A constraint for private lending activity is their more limited funding options. Private lenders have no access to short-term wholesale markets and historically had no access to deposit funding. Securitisation is unheard of and is only openly available to ADIs. Despite these constraints other sources of capital have emerged with even institutional superfund capital stealthily entering this sector. However, the bigger catalyst has not been the perennial supply and demand argument. In our opinion it is the global search for yield especially in a world currently characterised by historically low interest rates, hence the alternative sources has been the managed funds industry, both domestic and international. As evidenced by the following chart even before the GFC there has been a decline in banking activity.

The challenge in private-lending has traditionally been pricing, but the opportunity is flexibility. The narrow and treacherous road to recovery will inevitably require the use of credit. And hence the need for specialised solutions, solutions that are not “one size fits all”. The diverse nature of projects within the property sector require more specialised and involved resolves. Bulge bracket banks, ADIs will remain the key players however their influence is starting to diminish as stated above.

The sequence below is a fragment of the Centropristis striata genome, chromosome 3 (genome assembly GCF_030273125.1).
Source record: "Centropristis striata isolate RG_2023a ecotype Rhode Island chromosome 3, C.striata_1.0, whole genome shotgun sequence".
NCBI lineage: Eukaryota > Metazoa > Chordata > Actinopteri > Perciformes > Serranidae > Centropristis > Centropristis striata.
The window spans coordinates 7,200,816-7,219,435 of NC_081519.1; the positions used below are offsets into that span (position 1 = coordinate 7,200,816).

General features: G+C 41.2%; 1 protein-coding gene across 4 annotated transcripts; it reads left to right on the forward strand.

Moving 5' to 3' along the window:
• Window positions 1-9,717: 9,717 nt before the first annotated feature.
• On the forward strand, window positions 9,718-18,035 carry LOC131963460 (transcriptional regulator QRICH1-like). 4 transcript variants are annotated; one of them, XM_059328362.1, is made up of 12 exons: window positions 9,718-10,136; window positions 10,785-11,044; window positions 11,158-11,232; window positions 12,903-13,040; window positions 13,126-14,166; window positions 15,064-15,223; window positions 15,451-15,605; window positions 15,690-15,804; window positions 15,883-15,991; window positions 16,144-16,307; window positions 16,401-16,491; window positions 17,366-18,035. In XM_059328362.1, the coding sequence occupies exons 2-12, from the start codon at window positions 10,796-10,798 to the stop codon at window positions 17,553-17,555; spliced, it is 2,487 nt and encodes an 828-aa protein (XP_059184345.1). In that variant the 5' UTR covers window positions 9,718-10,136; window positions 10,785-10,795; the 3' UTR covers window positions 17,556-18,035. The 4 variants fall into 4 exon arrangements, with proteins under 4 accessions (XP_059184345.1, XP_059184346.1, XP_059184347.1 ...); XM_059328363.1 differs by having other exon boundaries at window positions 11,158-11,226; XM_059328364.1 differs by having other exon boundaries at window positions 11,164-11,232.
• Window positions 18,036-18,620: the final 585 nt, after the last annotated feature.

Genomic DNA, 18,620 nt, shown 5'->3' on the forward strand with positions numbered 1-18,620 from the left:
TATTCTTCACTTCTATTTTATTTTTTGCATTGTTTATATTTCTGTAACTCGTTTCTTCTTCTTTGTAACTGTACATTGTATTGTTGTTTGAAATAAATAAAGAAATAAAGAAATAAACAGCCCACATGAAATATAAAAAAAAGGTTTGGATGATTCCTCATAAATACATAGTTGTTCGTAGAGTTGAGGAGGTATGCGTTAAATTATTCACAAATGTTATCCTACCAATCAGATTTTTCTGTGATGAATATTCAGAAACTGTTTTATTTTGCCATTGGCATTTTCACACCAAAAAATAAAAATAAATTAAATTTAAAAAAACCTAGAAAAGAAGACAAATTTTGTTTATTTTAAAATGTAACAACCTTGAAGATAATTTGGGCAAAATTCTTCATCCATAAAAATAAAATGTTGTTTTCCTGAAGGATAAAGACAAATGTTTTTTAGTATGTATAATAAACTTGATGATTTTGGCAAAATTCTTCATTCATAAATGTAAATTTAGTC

Now the bigger question is why do we show the money? Non-bank lending for property development has come from a range of sources, but the most prominent providers have been managed funds that specialise in financing property development-Specialists are in charge : credit to credit worthy individuals.